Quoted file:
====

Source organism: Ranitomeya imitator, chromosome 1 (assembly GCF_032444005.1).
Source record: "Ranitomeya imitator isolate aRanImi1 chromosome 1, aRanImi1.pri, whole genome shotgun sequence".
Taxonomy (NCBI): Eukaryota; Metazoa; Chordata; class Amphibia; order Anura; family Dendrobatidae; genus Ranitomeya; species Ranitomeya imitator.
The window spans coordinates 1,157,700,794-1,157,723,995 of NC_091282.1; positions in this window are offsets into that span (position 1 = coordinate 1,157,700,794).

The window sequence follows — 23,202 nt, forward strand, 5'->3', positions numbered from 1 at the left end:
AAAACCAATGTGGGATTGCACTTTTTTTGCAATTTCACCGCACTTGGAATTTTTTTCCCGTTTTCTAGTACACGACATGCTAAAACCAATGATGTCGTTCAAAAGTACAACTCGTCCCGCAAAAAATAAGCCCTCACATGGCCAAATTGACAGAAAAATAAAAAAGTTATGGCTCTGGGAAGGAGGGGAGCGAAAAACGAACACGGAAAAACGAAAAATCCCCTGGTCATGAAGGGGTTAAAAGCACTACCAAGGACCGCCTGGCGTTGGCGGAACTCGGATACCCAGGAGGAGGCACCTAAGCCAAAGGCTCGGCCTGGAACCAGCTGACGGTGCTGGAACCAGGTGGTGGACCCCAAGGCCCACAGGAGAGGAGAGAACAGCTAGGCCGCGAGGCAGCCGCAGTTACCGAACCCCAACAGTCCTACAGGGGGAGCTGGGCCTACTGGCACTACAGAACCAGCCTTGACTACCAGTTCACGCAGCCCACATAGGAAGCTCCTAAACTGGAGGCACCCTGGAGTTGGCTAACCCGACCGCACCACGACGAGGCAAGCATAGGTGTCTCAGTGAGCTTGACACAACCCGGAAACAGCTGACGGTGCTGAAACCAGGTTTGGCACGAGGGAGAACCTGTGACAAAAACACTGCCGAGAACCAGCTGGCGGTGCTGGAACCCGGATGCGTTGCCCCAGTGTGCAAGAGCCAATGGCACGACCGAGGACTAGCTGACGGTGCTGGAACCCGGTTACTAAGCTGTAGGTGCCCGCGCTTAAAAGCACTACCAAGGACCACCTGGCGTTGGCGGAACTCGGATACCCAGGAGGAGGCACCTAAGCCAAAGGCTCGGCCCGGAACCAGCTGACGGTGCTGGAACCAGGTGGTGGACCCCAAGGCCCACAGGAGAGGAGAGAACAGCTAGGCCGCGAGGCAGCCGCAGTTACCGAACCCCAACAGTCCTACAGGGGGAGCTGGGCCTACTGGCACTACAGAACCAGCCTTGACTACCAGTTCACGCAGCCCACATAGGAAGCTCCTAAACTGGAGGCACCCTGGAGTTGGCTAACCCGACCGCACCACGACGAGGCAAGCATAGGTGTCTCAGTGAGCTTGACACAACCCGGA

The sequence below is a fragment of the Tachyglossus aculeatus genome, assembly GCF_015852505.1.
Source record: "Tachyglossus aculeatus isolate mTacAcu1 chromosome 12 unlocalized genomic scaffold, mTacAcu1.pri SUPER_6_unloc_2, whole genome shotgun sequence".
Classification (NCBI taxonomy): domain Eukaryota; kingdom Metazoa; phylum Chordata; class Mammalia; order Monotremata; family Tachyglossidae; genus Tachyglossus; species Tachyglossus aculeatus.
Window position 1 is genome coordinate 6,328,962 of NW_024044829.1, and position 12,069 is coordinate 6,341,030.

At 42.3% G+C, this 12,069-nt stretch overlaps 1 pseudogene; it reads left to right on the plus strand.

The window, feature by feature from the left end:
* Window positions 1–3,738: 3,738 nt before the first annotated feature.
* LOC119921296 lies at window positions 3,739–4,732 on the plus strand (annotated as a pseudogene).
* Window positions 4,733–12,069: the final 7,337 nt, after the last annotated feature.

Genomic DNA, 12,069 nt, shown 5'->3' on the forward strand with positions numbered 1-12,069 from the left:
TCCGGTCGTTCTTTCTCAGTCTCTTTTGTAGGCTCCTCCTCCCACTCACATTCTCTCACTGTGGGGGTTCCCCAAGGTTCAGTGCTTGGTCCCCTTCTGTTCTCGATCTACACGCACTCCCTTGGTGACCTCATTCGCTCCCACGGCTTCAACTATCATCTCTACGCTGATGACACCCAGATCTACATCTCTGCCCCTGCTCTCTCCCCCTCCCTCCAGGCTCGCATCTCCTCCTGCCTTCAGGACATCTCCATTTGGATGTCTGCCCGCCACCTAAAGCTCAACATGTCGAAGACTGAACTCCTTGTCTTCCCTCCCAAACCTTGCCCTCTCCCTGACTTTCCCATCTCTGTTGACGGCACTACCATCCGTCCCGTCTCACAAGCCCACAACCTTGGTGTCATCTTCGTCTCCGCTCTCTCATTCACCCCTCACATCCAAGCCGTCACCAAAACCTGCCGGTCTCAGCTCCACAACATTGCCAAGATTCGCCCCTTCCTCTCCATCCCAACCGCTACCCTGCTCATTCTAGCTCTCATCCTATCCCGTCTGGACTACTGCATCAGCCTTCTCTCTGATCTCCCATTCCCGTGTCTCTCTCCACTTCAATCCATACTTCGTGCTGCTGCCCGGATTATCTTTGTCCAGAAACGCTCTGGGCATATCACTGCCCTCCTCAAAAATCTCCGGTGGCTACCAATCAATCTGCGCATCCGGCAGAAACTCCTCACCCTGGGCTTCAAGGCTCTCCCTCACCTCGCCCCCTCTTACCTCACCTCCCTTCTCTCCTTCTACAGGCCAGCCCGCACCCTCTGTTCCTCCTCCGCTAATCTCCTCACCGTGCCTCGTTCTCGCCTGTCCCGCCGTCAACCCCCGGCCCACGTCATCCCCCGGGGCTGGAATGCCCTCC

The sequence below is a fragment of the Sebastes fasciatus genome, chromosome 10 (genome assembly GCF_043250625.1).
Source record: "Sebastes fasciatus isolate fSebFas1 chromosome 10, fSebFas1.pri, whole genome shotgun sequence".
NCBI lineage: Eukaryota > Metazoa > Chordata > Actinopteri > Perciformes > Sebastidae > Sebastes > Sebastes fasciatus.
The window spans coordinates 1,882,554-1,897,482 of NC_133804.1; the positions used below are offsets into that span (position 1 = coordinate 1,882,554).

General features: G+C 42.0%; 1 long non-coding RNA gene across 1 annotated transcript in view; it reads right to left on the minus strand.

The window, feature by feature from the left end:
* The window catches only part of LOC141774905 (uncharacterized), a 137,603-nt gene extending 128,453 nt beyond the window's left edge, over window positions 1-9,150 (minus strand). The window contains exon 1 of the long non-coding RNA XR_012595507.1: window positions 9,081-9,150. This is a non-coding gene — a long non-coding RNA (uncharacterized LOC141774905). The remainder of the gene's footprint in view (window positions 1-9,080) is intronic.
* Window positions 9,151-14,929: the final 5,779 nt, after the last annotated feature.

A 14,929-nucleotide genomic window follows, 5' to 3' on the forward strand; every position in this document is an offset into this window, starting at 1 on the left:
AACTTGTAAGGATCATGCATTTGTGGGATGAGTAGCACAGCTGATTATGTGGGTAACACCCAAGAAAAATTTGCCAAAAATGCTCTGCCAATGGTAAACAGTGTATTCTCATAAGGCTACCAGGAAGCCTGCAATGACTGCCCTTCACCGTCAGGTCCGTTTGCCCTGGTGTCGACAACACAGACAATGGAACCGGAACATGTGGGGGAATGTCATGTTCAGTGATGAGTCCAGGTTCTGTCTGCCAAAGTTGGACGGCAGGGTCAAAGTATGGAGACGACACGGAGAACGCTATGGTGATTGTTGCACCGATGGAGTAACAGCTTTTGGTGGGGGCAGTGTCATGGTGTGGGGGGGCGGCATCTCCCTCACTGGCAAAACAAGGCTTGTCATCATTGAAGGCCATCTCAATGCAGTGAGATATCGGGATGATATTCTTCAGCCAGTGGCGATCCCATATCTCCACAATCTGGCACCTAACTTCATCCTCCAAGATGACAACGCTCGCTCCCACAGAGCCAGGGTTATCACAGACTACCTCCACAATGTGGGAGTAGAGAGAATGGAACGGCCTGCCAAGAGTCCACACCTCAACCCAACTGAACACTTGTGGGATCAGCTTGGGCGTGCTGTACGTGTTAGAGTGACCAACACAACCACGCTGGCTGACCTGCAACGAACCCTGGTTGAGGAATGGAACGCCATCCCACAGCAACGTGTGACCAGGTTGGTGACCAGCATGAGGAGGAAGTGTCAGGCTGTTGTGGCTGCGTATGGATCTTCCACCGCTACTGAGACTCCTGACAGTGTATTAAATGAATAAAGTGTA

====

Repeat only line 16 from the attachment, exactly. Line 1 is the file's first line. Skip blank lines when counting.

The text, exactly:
Genomic DNA, 12,069 nt, shown 5'->3' on the forward strand with positions numbered 1-12,069 from the left: